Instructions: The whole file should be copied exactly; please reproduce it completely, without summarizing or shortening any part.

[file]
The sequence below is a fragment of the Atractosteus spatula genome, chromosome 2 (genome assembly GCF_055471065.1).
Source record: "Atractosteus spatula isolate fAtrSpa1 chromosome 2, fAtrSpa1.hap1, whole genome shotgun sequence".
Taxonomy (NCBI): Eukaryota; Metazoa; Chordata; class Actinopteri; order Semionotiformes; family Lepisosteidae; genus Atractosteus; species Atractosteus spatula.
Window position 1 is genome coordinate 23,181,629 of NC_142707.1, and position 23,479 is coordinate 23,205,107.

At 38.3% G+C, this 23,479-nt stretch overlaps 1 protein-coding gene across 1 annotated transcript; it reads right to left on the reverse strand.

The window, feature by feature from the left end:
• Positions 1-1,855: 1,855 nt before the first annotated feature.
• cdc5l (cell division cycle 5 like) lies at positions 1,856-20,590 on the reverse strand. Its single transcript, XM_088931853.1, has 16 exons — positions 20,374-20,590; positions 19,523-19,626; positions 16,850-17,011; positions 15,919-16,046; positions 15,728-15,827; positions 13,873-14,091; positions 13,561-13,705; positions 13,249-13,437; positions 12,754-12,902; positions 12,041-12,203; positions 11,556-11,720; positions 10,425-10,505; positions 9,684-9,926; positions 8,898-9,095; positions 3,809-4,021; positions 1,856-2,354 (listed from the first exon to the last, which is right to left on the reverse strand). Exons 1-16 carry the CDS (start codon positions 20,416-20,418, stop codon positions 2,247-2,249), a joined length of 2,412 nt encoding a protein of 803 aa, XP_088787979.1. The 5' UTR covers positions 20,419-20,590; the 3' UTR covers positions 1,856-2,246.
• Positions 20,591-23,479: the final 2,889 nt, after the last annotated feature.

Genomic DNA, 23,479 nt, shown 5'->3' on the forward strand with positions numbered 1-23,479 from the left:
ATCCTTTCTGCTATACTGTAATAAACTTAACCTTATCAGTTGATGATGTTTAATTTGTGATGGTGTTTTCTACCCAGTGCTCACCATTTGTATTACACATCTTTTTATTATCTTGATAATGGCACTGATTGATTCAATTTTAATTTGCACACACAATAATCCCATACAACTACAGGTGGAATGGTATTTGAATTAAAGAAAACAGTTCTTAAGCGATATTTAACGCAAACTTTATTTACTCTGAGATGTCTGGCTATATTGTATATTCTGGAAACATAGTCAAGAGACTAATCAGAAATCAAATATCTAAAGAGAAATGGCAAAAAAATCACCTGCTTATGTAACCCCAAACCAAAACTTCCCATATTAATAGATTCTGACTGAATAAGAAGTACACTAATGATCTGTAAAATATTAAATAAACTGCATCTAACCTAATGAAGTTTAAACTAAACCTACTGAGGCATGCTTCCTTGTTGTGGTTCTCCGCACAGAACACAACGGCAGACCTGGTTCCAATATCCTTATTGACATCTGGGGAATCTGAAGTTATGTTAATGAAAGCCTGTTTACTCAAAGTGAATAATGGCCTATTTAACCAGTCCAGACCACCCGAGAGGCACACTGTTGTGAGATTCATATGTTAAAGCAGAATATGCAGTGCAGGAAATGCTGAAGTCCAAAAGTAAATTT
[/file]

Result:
The sequence below is a fragment of the Atractosteus spatula genome, chromosome 2 (genome assembly GCF_055471065.1).
Source record: "Atractosteus spatula isolate fAtrSpa1 chromosome 2, fAtrSpa1.hap1, whole genome shotgun sequence".
Taxonomy (NCBI): Eukaryota; Metazoa; Chordata; class Actinopteri; order Semionotiformes; family Lepisosteidae; genus Atractosteus; species Atractosteus spatula.
Window position 1 is genome coordinate 23,181,629 of NC_142707.1, and position 23,479 is coordinate 23,205,107.

At 38.3% G+C, this 23,479-nt stretch overlaps 1 protein-coding gene across 1 annotated transcript; it reads right to left on the reverse strand.

The window, feature by feature from the left end:
• Positions 1-1,855: 1,855 nt before the first annotated feature.
• cdc5l (cell division cycle 5 like) lies at positions 1,856-20,590 on the reverse strand. Its single transcript, XM_088931853.1, has 16 exons — positions 20,374-20,590; positions 19,523-19,626; positions 16,850-17,011; positions 15,919-16,046; positions 15,728-15,827; positions 13,873-14,091; positions 13,561-13,705; positions 13,249-13,437; positions 12,754-12,902; positions 12,041-12,203; positions 11,556-11,720; positions 10,425-10,505; positions 9,684-9,926; positions 8,898-9,095; positions 3,809-4,021; positions 1,856-2,354 (listed from the first exon to the last, which is right to left on the reverse strand). Exons 1-16 carry the CDS (start codon positions 20,416-20,418, stop codon positions 2,247-2,249), a joined length of 2,412 nt encoding a protein of 803 aa, XP_088787979.1. The 5' UTR covers positions 20,419-20,590; the 3' UTR covers positions 1,856-2,246.
• Positions 20,591-23,479: the final 2,889 nt, after the last annotated feature.

Genomic DNA, 23,479 nt, shown 5'->3' on the forward strand with positions numbered 1-23,479 from the left:
ATCCTTTCTGCTATACTGTAATAAACTTAACCTTATCAGTTGATGATGTTTAATTTGTGATGGTGTTTTCTACCCAGTGCTCACCATTTGTATTACACATCTTTTTATTATCTTGATAATGGCACTGATTGATTCAATTTTAATTTGCACACACAATAATCCCATACAACTACAGGTGGAATGGTATTTGAATTAAAGAAAACAGTTCTTAAGCGATATTTAACGCAAACTTTATTTACTCTGAGATGTCTGGCTATATTGTATATTCTGGAAACATAGTCAAGAGACTAATCAGAAATCAAATATCTAAAGAGAAATGGCAAAAAAATCACCTGCTTATGTAACCCCAAACCAAAACTTCCCATATTAATAGATTCTGACTGAATAAGAAGTACACTAATGATCTGTAAAATATTAAATAAACTGCATCTAACCTAATGAAGTTTAAACTAAACCTACTGAGGCATGCTTCCTTGTTGTGGTTCTCCGCACAGAACACAACGGCAGACCTGGTTCCAATATCCTTATTGACATCTGGGGAATCTGAAGTTATGTTAATGAAAGCCTGTTTACTCAAAGTGAATAATGGCCTATTTAACCAGTCCAGACCACCCGAGAGGCACACTGTTGTGAGATTCATATGTTAAAGCAGAATATGCAGTGCAGGAAATGCTGAAGTCCAAAAGTAAATTT